I cross the street in front of my house and walk straight toward the neighbor’s front door, and take a sudden right turn at the sidewalk. I worry that she sees me coming towards her house and that I’m freaking her out. Maybe tomorrow, I’ll find a better place to cross the street so she doesn’t think that the scruffy old man from across the street is coming to get her.

From there I walk south toward Harry Truman’s house. Cecil’s big old mutt barks a greeting at me as I go by. Poor Cecil’s front yard looks as forlorn as my back yard. Tufts of wild garlic coming up in patches here and there, but mostly a thin expanse of dead brown grass that reminds me too much of the hair on the top of my head. 

At the corner of Truman Road, the house right across the street from Harry’s is having some remodeling done. The carpenter just leaves his van parked along the curb with the doors open as he shuttles back and forth for tools. I give him a wave every time I go by, but I keep my distance. I don’t want us passing the ‘rona around. 

I make another right turn and step across the broken beer bottle in the middle of the street as I head west down Truman. The quality of the sidewalk decreases markedly. No one has a house facing the street here. It’s just a couple of side yards and a driveway between Delaware and Union. Rollaway dumpster sitting there waiting for the trash man to come.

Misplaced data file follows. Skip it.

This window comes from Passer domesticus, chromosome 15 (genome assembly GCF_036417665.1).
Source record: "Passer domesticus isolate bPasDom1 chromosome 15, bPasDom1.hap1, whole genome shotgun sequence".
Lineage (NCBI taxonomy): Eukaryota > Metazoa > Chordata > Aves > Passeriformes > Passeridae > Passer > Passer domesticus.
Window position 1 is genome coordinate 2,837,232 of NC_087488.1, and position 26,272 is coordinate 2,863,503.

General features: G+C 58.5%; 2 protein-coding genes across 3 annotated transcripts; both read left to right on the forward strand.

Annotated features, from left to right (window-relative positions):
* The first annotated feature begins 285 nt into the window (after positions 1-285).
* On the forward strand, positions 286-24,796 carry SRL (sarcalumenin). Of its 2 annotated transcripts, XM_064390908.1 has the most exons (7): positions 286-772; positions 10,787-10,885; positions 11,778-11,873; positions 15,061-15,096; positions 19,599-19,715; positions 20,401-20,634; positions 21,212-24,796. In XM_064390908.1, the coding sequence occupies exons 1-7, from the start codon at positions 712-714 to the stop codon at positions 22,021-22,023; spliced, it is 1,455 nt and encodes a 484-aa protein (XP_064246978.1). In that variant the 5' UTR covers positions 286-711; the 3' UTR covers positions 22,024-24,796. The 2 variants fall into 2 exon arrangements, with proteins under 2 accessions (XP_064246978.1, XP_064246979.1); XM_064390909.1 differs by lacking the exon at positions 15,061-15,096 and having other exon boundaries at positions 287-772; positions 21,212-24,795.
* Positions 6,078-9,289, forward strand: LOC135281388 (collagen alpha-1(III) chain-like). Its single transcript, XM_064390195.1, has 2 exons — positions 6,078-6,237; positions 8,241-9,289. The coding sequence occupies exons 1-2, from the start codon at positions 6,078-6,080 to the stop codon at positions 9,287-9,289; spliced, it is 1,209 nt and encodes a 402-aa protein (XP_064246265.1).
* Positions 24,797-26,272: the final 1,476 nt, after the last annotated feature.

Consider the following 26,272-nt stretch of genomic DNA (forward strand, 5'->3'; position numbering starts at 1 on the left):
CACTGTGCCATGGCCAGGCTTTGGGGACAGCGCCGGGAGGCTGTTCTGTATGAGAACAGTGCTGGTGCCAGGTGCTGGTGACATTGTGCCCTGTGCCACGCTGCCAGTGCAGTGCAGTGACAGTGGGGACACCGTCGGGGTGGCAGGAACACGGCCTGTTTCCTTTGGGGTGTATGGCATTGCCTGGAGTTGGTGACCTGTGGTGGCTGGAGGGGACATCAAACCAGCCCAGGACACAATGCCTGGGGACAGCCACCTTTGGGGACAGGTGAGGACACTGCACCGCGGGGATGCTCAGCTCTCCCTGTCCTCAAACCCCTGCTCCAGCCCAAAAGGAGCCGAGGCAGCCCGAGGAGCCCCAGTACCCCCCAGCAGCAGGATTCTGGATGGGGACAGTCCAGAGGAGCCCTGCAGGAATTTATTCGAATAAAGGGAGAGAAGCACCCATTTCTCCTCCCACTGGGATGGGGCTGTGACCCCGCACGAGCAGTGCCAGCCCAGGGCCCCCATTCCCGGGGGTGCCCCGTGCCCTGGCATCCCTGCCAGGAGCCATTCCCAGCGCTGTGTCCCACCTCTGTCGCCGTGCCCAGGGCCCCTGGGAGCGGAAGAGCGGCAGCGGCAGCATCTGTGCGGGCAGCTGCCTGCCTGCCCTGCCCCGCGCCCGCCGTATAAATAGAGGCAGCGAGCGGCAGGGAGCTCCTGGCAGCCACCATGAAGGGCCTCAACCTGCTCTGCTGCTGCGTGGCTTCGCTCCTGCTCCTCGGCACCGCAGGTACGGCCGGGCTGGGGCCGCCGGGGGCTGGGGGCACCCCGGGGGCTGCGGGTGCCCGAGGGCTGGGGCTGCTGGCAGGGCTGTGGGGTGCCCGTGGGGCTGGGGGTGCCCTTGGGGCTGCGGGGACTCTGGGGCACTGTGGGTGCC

I cross the street over the broken curbs at Union and Truman and hang my third right turn. Lots of houses facing the street here, but all the fancy brass plaques embedded in the sidewalk with their historical facts are gone. Hell, the sidewalk itself is mostly gone. It’s not even concrete. Just a patchwork of bricks that is overgrown with weeds in a lot of places. The pedestrians are gone too. I guess they prefer to violate the quarantine on Delaware Street. 

Honestly, I expected a lot more garbage laying around, but there’s only a couple of empty soda bottles and a couple of chunks of broken mirror. 

The houses get nicer again as I get closer to the Waldo Avenue end of the block. Maybe I can thank the Restoration Branch church folks for that since they used to own the school a half-block farther west on Waldo. 

Union jogs ever so slightly west at Waldo, and I’m tempted to cross the intersection diagonally northeast instead of making the ever so slight angle for a regular north crossing. Right turn #4 and I’m heading down Waldo back to Delaware. The houses get real nice here. The real-estate clan, the McClains live in 2 of the houses at the next intersection, and they are fully remodeled and gorgeous pieces of Victorian architecture. Makes me a tad jealous and creates a feeling of inferiority because I haven’t done anything since the new roof and paint job on my joint 2 years ago. 

Right turn #5, and I head three houses down Delaware crossing Farmer at the T-intersection it makes. And then I take right turn #6 and head back up my driveway and back to my back porch, where the dogs greet me like I’ve been gone a lot longer than 9 minutes. 

I hit the “finish workout” button on my watch and go inside. Time to plop my ass back down in front of my laptop and get back to work.